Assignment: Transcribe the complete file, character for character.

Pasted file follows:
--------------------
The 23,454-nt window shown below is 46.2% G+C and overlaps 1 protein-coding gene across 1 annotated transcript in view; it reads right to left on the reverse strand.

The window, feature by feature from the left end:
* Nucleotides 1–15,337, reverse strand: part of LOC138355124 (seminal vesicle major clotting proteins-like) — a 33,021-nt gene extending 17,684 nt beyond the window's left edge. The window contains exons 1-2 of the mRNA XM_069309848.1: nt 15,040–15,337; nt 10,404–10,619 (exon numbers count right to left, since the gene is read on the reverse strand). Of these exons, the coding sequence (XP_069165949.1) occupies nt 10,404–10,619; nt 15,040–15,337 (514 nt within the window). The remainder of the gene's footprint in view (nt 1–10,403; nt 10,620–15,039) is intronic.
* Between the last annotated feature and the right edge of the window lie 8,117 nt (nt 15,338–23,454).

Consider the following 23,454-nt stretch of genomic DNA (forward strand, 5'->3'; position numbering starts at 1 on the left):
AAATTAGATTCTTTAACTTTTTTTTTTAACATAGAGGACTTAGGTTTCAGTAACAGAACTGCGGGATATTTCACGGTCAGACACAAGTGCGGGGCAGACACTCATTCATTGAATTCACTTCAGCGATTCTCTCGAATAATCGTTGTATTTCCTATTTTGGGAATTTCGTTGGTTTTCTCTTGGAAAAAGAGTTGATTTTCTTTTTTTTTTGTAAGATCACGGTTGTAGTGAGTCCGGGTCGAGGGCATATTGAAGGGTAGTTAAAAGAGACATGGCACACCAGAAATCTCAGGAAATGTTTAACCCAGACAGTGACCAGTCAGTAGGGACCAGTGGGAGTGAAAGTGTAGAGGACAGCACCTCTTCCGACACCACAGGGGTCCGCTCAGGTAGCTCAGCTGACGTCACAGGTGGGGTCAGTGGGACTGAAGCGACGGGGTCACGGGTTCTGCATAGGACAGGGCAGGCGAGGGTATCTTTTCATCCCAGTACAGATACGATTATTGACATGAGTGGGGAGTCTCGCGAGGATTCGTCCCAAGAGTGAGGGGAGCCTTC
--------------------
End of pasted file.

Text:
The 23,454-nt window shown below is 46.2% G+C and overlaps 1 protein-coding gene across 1 annotated transcript in view; it reads right to left on the reverse strand.

The window, feature by feature from the left end:
* Nucleotides 1–15,337, reverse strand: part of LOC138355124 (seminal vesicle major clotting proteins-like) — a 33,021-nt gene extending 17,684 nt beyond the window's left edge. The window contains exons 1-2 of the mRNA XM_069309848.1: nt 15,040–15,337; nt 10,404–10,619 (exon numbers count right to left, since the gene is read on the reverse strand). Of these exons, the coding sequence (XP_069165949.1) occupies nt 10,404–10,619; nt 15,040–15,337 (514 nt within the window). The remainder of the gene's footprint in view (nt 1–10,403; nt 10,620–15,039) is intronic.
* Between the last annotated feature and the right edge of the window lie 8,117 nt (nt 15,338–23,454).

Consider the following 23,454-nt stretch of genomic DNA (forward strand, 5'->3'; position numbering starts at 1 on the left):
AAATTAGATTCTTTAACTTTTTTTTTTAACATAGAGGACTTAGGTTTCAGTAACAGAACTGCGGGATATTTCACGGTCAGACACAAGTGCGGGGCAGACACTCATTCATTGAATTCACTTCAGCGATTCTCTCGAATAATCGTTGTATTTCCTATTTTGGGAATTTCGTTGGTTTTCTCTTGGAAAAAGAGTTGATTTTCTTTTTTTTTTGTAAGATCACGGTTGTAGTGAGTCCGGGTCGAGGGCATATTGAAGGGTAGTTAAAAGAGACATGGCACACCAGAAATCTCAGGAAATGTTTAACCCAGACAGTGACCAGTCAGTAGGGACCAGTGGGAGTGAAAGTGTAGAGGACAGCACCTCTTCCGACACCACAGGGGTCCGCTCAGGTAGCTCAGCTGACGTCACAGGTGGGGTCAGTGGGACTGAAGCGACGGGGTCACGGGTTCTGCATAGGACAGGGCAGGCGAGGGTATCTTTTCATCCCAGTACAGATACGATTATTGACATGAGTGGGGAGTCTCGCGAGGATTCGTCCCAAGAGTGAGGGGAGCCTTC